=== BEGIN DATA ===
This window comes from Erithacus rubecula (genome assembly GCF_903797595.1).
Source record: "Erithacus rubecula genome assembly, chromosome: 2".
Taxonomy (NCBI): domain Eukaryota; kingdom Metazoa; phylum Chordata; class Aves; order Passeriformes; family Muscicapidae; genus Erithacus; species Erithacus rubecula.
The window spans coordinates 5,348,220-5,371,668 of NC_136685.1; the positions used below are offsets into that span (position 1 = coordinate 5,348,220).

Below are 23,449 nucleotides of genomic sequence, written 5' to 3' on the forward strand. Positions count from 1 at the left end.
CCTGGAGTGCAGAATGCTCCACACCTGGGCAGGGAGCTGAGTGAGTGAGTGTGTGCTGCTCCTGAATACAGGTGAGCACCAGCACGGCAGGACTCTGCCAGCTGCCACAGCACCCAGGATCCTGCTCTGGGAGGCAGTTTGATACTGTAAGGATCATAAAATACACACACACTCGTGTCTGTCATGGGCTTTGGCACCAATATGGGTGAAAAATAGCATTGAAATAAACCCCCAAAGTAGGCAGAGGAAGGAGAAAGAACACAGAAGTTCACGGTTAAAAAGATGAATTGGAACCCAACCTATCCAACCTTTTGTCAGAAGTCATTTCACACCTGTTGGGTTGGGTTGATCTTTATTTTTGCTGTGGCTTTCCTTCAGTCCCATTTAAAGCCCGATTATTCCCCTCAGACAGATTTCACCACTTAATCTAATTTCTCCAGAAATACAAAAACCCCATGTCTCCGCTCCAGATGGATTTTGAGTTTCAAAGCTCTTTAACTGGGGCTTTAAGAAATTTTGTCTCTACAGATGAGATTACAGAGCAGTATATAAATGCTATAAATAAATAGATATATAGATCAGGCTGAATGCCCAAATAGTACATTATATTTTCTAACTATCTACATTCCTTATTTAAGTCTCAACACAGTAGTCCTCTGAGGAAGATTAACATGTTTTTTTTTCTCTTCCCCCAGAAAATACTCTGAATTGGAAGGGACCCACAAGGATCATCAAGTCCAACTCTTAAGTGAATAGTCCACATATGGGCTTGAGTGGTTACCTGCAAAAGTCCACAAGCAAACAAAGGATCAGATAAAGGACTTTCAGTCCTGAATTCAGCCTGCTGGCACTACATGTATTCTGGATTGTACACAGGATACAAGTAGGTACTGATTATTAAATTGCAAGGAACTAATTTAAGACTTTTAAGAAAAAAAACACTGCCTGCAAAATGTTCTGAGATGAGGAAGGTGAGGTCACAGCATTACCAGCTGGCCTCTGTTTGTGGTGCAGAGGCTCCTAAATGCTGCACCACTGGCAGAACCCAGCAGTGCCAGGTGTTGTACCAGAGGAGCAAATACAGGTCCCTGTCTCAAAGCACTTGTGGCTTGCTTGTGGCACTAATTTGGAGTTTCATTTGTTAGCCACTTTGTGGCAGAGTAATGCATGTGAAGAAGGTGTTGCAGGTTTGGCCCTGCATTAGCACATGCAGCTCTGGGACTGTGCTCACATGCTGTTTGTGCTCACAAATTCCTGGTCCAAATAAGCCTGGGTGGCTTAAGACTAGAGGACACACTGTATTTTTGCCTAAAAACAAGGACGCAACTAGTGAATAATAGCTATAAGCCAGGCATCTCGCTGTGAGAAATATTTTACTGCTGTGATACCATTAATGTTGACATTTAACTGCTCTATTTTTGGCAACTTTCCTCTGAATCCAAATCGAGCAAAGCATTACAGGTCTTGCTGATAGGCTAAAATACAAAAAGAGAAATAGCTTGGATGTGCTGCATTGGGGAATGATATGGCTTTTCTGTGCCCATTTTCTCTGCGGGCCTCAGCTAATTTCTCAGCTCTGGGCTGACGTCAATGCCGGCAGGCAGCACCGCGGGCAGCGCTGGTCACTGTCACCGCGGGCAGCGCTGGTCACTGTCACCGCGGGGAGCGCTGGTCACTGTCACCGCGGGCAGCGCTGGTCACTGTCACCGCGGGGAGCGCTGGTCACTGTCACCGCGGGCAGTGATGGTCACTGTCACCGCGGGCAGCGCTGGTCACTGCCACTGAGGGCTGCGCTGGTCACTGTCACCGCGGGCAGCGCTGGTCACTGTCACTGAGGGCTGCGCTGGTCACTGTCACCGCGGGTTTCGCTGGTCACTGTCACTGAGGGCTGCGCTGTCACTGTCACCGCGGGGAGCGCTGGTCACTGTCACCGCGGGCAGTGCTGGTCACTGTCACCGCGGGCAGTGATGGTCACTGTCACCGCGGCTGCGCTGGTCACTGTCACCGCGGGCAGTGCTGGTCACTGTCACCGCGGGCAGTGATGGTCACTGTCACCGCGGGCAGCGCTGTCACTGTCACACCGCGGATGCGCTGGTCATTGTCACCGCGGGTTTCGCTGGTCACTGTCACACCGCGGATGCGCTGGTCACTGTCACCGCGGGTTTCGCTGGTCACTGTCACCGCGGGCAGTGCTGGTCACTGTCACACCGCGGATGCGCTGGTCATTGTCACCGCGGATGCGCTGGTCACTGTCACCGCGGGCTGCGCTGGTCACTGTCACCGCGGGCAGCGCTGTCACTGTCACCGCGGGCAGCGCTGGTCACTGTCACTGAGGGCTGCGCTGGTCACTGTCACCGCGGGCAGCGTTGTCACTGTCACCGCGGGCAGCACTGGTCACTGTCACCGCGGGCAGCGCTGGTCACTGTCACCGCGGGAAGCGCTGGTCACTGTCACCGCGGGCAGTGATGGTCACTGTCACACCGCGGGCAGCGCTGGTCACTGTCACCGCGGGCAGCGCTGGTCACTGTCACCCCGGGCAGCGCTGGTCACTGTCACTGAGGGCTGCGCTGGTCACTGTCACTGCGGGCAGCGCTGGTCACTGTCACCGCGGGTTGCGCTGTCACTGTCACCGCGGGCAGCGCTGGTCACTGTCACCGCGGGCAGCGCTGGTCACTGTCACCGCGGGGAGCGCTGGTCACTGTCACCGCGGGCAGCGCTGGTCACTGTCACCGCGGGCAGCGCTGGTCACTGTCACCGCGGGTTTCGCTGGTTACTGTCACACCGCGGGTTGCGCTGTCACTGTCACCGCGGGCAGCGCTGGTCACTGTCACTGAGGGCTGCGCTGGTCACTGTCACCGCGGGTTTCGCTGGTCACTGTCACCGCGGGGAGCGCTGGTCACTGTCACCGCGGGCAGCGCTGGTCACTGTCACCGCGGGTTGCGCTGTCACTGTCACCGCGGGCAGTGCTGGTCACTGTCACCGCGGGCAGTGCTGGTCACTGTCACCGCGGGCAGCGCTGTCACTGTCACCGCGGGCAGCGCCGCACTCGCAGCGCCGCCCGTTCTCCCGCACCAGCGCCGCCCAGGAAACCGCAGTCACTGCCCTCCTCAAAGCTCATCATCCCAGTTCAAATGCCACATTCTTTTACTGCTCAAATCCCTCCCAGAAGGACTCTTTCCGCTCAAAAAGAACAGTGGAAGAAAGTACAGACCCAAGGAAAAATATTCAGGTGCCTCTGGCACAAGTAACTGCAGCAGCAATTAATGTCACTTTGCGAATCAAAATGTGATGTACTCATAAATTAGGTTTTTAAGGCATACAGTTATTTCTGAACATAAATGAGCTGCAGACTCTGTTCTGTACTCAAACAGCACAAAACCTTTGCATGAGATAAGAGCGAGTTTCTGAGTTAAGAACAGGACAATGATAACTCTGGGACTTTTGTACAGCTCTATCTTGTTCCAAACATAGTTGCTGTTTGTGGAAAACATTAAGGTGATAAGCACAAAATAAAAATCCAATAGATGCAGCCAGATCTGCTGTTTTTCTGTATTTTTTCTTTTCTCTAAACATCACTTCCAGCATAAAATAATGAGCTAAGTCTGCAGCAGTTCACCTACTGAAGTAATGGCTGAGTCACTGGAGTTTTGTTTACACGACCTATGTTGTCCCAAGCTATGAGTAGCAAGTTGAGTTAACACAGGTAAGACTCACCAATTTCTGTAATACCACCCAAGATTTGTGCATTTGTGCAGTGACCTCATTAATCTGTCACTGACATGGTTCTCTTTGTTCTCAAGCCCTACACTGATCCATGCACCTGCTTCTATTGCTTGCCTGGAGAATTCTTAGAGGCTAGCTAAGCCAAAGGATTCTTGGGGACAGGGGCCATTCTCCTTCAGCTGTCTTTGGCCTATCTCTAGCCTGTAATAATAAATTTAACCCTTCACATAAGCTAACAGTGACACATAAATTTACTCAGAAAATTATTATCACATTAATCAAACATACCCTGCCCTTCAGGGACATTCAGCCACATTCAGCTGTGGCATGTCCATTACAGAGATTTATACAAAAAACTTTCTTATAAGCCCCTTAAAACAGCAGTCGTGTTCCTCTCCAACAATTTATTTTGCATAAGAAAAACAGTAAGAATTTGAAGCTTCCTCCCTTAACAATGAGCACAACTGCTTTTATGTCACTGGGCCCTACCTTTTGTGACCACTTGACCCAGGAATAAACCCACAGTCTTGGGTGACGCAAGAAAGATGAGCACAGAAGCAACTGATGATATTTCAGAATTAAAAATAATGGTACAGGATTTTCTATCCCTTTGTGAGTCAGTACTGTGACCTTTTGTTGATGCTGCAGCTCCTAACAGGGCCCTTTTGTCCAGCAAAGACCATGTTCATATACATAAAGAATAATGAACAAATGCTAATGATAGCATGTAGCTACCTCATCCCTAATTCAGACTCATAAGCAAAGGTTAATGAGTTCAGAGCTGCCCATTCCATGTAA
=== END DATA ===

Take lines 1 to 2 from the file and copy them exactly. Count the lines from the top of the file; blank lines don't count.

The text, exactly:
This window comes from Erithacus rubecula (genome assembly GCF_903797595.1).
Source record: "Erithacus rubecula genome assembly, chromosome: 2".